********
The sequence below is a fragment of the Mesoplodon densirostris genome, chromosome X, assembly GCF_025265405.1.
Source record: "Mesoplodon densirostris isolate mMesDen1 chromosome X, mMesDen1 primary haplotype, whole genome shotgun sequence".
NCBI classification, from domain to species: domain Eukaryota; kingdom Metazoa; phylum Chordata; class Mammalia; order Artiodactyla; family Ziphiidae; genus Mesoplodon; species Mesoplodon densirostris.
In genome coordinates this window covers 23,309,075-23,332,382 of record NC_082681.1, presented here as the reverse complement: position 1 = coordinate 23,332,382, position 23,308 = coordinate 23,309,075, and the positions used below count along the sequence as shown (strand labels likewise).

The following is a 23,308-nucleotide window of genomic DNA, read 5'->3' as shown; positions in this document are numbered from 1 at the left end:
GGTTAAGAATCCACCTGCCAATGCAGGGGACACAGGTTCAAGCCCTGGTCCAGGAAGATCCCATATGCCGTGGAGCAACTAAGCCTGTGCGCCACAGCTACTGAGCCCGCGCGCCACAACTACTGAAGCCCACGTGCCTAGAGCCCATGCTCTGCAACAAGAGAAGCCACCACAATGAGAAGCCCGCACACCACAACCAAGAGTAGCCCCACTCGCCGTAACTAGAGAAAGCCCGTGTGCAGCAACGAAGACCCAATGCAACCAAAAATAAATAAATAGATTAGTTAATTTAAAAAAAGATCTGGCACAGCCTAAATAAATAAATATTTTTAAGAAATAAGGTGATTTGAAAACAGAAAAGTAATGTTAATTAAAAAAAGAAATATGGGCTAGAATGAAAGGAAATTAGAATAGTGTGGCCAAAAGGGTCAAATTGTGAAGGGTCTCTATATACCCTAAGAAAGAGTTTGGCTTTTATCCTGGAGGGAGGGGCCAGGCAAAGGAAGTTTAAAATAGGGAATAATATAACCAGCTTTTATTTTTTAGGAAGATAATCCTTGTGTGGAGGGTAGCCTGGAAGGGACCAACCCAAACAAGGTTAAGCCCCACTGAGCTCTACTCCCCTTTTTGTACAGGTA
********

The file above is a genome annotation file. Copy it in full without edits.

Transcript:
The sequence below is a fragment of the Mesoplodon densirostris genome, chromosome X, assembly GCF_025265405.1.
Source record: "Mesoplodon densirostris isolate mMesDen1 chromosome X, mMesDen1 primary haplotype, whole genome shotgun sequence".
NCBI classification, from domain to species: domain Eukaryota; kingdom Metazoa; phylum Chordata; class Mammalia; order Artiodactyla; family Ziphiidae; genus Mesoplodon; species Mesoplodon densirostris.
In genome coordinates this window covers 23,309,075-23,332,382 of record NC_082681.1, presented here as the reverse complement: position 1 = coordinate 23,332,382, position 23,308 = coordinate 23,309,075, and the positions used below count along the sequence as shown (strand labels likewise).

The following is a 23,308-nucleotide window of genomic DNA, read 5'->3' as shown; positions in this document are numbered from 1 at the left end:
GGTTAAGAATCCACCTGCCAATGCAGGGGACACAGGTTCAAGCCCTGGTCCAGGAAGATCCCATATGCCGTGGAGCAACTAAGCCTGTGCGCCACAGCTACTGAGCCCGCGCGCCACAACTACTGAAGCCCACGTGCCTAGAGCCCATGCTCTGCAACAAGAGAAGCCACCACAATGAGAAGCCCGCACACCACAACCAAGAGTAGCCCCACTCGCCGTAACTAGAGAAAGCCCGTGTGCAGCAACGAAGACCCAATGCAACCAAAAATAAATAAATAGATTAGTTAATTTAAAAAAAGATCTGGCACAGCCTAAATAAATAAATATTTTTAAGAAATAAGGTGATTTGAAAACAGAAAAGTAATGTTAATTAAAAAAAGAAATATGGGCTAGAATGAAAGGAAATTAGAATAGTGTGGCCAAAAGGGTCAAATTGTGAAGGGTCTCTATATACCCTAAGAAAGAGTTTGGCTTTTATCCTGGAGGGAGGGGCCAGGCAAAGGAAGTTTAAAATAGGGAATAATATAACCAGCTTTTATTTTTTAGGAAGATAATCCTTGTGTGGAGGGTAGCCTGGAAGGGACCAACCCAAACAAGGTTAAGCCCCACTGAGCTCTACTCCCCTTTTTGTACAGGTA